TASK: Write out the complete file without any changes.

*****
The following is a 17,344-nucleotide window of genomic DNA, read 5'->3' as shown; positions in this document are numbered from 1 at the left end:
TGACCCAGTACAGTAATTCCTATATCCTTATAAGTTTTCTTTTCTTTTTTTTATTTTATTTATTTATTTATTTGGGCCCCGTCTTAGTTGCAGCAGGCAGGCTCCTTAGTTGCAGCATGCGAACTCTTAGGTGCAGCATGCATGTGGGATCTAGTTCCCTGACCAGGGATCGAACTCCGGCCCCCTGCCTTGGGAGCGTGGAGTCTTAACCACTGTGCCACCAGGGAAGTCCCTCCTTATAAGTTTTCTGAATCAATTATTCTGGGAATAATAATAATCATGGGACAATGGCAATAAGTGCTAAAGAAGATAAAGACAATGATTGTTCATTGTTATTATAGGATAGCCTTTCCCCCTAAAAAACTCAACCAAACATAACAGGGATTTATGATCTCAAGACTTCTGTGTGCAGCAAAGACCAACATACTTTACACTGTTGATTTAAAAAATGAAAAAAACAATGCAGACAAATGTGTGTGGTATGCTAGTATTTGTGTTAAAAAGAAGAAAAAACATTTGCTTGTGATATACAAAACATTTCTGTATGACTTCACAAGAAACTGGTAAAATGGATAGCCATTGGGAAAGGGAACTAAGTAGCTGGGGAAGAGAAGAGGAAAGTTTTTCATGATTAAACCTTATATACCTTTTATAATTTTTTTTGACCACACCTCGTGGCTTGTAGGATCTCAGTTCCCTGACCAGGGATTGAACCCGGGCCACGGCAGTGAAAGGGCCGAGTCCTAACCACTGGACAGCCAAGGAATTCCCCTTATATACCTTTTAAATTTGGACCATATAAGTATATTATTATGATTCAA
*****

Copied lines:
The following is a 17,344-nucleotide window of genomic DNA, read 5'->3' as shown; positions in this document are numbered from 1 at the left end:
TGACCCAGTACAGTAATTCCTATATCCTTATAAGTTTTCTTTTCTTTTTTTTATTTTATTTATTTATTTATTTGGGCCCCGTCTTAGTTGCAGCAGGCAGGCTCCTTAGTTGCAGCATGCGAACTCTTAGGTGCAGCATGCATGTGGGATCTAGTTCCCTGACCAGGGATCGAACTCCGGCCCCCTGCCTTGGGAGCGTGGAGTCTTAACCACTGTGCCACCAGGGAAGTCCCTCCTTATAAGTTTTCTGAATCAATTATTCTGGGAATAATAATAATCATGGGACAATGGCAATAAGTGCTAAAGAAGATAAAGACAATGATTGTTCATTGTTATTATAGGATAGCCTTTCCCCCTAAAAAACTCAACCAAACATAACAGGGATTTATGATCTCAAGACTTCTGTGTGCAGCAAAGACCAACATACTTTACACTGTTGATTTAAAAAATGAAAAAAACAATGCAGACAAATGTGTGTGGTATGCTAGTATTTGTGTTAAAAAGAAGAAAAAACATTTGCTTGTGATATACAAAACATTTCTGTATGACTTCACAAGAAACTGGTAAAATGGATAGCCATTGGGAAAGGGAACTAAGTAGCTGGGGAAGAGAAGAGGAAAGTTTTTCATGATTAAACCTTATATACCTTTTATAATTTTTTTTGACCACACCTCGTGGCTTGTAGGATCTCAGTTCCCTGACCAGGGATTGAACCCGGGCCACGGCAGTGAAAGGGCCGAGTCCTAACCACTGGACAGCCAAGGAATTCCCCTTATATACCTTTTAAATTTGGACCATATAAGTATATTATTATGATTCAA